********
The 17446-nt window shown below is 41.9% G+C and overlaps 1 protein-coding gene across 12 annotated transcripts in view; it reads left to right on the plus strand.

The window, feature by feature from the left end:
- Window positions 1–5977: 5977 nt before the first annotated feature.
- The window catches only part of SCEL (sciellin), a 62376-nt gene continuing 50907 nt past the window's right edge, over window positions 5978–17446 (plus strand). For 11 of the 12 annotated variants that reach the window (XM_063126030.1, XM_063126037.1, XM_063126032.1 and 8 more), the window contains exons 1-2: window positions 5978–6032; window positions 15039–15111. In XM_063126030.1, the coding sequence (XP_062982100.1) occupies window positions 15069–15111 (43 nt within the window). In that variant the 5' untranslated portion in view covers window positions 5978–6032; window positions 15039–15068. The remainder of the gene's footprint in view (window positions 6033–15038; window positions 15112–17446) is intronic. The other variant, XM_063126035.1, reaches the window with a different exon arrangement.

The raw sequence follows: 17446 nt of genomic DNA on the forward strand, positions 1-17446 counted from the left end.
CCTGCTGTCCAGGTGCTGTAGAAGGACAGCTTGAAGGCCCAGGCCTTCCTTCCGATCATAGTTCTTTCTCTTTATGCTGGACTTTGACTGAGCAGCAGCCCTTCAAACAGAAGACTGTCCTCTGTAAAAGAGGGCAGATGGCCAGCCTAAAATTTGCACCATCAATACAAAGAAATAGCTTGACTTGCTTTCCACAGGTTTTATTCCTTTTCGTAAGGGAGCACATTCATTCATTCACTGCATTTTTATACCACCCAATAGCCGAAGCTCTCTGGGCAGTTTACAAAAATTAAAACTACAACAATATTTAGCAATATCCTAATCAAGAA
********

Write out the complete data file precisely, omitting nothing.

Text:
The 17446-nt window shown below is 41.9% G+C and overlaps 1 protein-coding gene across 12 annotated transcripts in view; it reads left to right on the plus strand.

The window, feature by feature from the left end:
- Window positions 1–5977: 5977 nt before the first annotated feature.
- The window catches only part of SCEL (sciellin), a 62376-nt gene continuing 50907 nt past the window's right edge, over window positions 5978–17446 (plus strand). For 11 of the 12 annotated variants that reach the window (XM_063126030.1, XM_063126037.1, XM_063126032.1 and 8 more), the window contains exons 1-2: window positions 5978–6032; window positions 15039–15111. In XM_063126030.1, the coding sequence (XP_062982100.1) occupies window positions 15069–15111 (43 nt within the window). In that variant the 5' untranslated portion in view covers window positions 5978–6032; window positions 15039–15068. The remainder of the gene's footprint in view (window positions 6033–15038; window positions 15112–17446) is intronic. The other variant, XM_063126035.1, reaches the window with a different exon arrangement.

The raw sequence follows: 17446 nt of genomic DNA on the forward strand, positions 1-17446 counted from the left end.
CCTGCTGTCCAGGTGCTGTAGAAGGACAGCTTGAAGGCCCAGGCCTTCCTTCCGATCATAGTTCTTTCTCTTTATGCTGGACTTTGACTGAGCAGCAGCCCTTCAAACAGAAGACTGTCCTCTGTAAAAGAGGGCAGATGGCCAGCCTAAAATTTGCACCATCAATACAAAGAAATAGCTTGACTTGCTTTCCACAGGTTTTATTCCTTTTCGTAAGGGAGCACATTCATTCATTCACTGCATTTTTATACCACCCAATAGCCGAAGCTCTCTGGGCAGTTTACAAAAATTAAAACTACAACAATATTTAGCAATATCCTAATCAAGAA